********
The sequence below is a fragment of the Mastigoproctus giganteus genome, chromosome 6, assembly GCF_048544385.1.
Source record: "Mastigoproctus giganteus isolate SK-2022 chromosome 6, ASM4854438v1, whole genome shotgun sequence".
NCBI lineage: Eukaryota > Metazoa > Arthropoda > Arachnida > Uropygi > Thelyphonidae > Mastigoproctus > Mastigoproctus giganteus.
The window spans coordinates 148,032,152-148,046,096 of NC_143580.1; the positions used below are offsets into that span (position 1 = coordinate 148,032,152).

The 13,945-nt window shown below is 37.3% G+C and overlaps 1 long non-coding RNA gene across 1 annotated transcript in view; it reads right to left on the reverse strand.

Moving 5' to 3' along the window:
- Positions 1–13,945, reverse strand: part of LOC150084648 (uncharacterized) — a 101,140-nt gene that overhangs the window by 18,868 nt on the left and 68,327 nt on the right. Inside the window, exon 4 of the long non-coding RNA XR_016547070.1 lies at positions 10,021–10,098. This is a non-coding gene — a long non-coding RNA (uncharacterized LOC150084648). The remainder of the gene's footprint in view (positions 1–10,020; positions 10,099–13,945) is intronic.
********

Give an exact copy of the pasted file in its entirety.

The sequence below is a fragment of the Mastigoproctus giganteus genome, chromosome 6, assembly GCF_048544385.1.
Source record: "Mastigoproctus giganteus isolate SK-2022 chromosome 6, ASM4854438v1, whole genome shotgun sequence".
NCBI lineage: Eukaryota > Metazoa > Arthropoda > Arachnida > Uropygi > Thelyphonidae > Mastigoproctus > Mastigoproctus giganteus.
The window spans coordinates 148,032,152-148,046,096 of NC_143580.1; the positions used below are offsets into that span (position 1 = coordinate 148,032,152).

The 13,945-nt window shown below is 37.3% G+C and overlaps 1 long non-coding RNA gene across 1 annotated transcript in view; it reads right to left on the reverse strand.

Moving 5' to 3' along the window:
- Positions 1–13,945, reverse strand: part of LOC150084648 (uncharacterized) — a 101,140-nt gene that overhangs the window by 18,868 nt on the left and 68,327 nt on the right. Inside the window, exon 4 of the long non-coding RNA XR_016547070.1 lies at positions 10,021–10,098. This is a non-coding gene — a long non-coding RNA (uncharacterized LOC150084648). The remainder of the gene's footprint in view (positions 1–10,020; positions 10,099–13,945) is intronic.